Brown said yesterday that trust is eroded very easily, personally I am not sure there is much trust in him left; his solution reform party funding. While it is a move to distract the agenda, it is also clear that something needs to be done to clean up party funding. The problem currently is that individuals are not meant to gain from donating, so why donate? The long history of donations from Ecclestone to Abrahams suggest that there has been a correlation between making a donation and gaining something in return; despite protestations of coincidence, it all seems too convenient for anyone with a cynical (or realist) perspective. The problem then is how to reform funding.
Discussion on capping donations from individuals is not popular. All the parties have big donors, why who knows we can assume only, but without them the party would be in trouble. So it comes down to the idea that public funds should replace private donations; this is not a vote winner! The electorate may expect a glossy and professional election campaign, but deciding to pay for it at the expense of other services or an increase in taxation is a little like turkeys voting for Christmas. As Keith Ewing argues, there is currently an arms race taking place between the parties over who has the best campaign, but this is unsustainable and it is this that needs rethinking as it is the cause of the funding problem.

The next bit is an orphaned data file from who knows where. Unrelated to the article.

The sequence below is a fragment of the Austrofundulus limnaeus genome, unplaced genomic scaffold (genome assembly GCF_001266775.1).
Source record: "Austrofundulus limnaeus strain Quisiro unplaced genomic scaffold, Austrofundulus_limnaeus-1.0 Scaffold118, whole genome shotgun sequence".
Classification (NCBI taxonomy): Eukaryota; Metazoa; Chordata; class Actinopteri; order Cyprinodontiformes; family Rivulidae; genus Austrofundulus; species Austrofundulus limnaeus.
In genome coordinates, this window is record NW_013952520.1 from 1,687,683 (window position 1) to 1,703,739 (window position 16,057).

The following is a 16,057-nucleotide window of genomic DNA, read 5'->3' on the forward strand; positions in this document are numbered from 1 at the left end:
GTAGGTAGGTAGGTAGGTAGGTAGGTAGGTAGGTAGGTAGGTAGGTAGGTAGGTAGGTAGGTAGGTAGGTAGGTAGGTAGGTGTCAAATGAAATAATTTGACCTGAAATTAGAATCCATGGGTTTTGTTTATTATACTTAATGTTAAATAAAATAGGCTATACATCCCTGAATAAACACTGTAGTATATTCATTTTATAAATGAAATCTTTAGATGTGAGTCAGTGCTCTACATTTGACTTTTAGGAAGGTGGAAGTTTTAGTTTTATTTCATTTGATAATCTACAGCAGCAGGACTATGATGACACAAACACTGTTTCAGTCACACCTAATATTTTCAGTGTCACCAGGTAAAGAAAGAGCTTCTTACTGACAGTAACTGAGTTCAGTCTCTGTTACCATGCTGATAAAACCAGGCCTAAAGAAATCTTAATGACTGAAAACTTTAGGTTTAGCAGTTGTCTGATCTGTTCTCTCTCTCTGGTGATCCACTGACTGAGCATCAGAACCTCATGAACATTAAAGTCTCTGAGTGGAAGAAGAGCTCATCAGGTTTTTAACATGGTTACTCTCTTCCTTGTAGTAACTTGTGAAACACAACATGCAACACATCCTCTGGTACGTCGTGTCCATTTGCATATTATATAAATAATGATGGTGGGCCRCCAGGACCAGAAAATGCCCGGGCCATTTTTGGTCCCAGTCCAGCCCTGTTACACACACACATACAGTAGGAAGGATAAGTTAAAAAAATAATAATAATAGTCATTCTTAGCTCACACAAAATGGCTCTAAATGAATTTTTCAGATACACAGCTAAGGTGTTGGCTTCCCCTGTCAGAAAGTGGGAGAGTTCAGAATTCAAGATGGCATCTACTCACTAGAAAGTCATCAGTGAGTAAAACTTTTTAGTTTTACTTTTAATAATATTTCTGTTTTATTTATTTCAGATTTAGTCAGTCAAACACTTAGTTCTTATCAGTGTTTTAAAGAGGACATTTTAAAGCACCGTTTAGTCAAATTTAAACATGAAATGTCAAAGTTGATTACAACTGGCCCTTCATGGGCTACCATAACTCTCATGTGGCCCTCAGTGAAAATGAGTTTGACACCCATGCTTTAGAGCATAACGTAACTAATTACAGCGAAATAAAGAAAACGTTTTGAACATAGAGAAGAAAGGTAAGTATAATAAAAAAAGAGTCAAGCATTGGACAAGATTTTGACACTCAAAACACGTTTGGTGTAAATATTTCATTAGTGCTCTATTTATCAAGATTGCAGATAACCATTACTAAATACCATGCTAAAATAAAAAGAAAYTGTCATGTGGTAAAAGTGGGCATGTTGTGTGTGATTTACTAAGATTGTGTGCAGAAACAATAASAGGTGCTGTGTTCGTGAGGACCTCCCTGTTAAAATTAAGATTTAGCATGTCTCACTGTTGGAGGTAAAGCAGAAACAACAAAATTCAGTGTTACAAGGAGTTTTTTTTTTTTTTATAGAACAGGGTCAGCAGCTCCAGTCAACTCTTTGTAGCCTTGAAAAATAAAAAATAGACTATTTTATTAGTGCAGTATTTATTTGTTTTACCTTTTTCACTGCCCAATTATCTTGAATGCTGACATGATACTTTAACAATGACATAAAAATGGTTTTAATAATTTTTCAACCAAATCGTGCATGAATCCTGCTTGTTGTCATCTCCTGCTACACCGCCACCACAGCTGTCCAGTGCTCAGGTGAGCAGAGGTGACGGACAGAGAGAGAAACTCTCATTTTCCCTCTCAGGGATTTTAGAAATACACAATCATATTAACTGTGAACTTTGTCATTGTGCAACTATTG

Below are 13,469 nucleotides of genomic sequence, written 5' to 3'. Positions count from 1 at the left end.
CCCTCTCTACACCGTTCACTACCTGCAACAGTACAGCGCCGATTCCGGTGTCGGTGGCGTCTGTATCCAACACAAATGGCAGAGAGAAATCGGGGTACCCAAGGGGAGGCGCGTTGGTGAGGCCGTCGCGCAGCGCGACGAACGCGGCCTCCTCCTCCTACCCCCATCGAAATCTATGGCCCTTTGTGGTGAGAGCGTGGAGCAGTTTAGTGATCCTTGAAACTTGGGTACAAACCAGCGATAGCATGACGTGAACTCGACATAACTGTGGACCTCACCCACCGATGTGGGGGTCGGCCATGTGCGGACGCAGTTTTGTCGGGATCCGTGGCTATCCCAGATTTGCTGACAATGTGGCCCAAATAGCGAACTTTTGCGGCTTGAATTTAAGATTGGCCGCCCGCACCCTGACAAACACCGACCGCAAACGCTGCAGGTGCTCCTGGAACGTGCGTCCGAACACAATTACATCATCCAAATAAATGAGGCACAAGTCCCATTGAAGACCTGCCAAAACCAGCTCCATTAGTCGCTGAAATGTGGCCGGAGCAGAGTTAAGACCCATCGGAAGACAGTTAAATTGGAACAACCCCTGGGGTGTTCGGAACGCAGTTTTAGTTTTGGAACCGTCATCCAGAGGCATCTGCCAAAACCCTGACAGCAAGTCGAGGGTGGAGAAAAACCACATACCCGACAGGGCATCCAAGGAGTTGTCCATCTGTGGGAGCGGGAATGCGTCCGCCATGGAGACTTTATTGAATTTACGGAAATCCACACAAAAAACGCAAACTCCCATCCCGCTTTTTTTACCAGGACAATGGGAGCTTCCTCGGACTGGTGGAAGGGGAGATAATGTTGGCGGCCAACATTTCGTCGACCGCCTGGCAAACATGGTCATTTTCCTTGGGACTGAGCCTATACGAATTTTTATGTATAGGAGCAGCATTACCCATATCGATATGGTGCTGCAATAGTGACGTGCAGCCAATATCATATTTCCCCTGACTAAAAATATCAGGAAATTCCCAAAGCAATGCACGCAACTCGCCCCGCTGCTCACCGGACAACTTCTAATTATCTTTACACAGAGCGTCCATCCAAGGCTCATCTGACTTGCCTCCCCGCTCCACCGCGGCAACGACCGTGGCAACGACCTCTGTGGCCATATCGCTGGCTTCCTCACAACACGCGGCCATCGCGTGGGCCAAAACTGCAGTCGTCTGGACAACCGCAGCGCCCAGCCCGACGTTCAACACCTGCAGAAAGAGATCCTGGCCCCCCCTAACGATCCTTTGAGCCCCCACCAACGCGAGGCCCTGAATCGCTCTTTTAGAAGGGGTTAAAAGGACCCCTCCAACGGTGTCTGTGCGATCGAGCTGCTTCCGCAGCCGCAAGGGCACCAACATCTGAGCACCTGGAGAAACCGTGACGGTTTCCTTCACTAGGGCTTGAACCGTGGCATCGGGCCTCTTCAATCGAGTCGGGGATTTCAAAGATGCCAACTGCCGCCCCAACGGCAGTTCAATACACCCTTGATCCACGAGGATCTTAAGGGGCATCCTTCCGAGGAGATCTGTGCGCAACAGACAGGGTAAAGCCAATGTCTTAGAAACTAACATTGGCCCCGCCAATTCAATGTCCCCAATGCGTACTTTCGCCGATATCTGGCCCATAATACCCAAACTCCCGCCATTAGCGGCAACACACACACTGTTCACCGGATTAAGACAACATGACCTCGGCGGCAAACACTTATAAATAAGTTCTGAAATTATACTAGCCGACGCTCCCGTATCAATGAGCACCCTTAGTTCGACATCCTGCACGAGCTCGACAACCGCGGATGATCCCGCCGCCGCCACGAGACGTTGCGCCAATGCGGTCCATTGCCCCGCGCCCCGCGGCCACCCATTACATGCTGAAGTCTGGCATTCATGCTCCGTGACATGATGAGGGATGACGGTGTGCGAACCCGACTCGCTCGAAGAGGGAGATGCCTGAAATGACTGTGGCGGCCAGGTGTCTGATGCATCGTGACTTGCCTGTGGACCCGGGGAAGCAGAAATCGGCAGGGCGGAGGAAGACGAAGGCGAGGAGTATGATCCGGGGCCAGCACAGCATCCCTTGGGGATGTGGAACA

But there may be another way. Parties have a problem due to the lack of mass membership. Campaigns can be efficient on the ground if there are local activists to work on the behalf of the party and they are willing to produce their own material. Equally a range of direct communication can be utilised to get messages across to the people. The reliance on television and the glossy centralised campaign, while also focusing on the floating voter and not the party loyalist is damaging the link between party and members and reducing the likelihood of activism. While membership funds may not pay for flashy HQs a simpler model of campaign communication, with more control in the hands of local parties and activists, may just make politics more about people than about winning power. Or am I just a little too idealistic?
Bottom line; is professional flashy, glossy or just what will work best for the money available?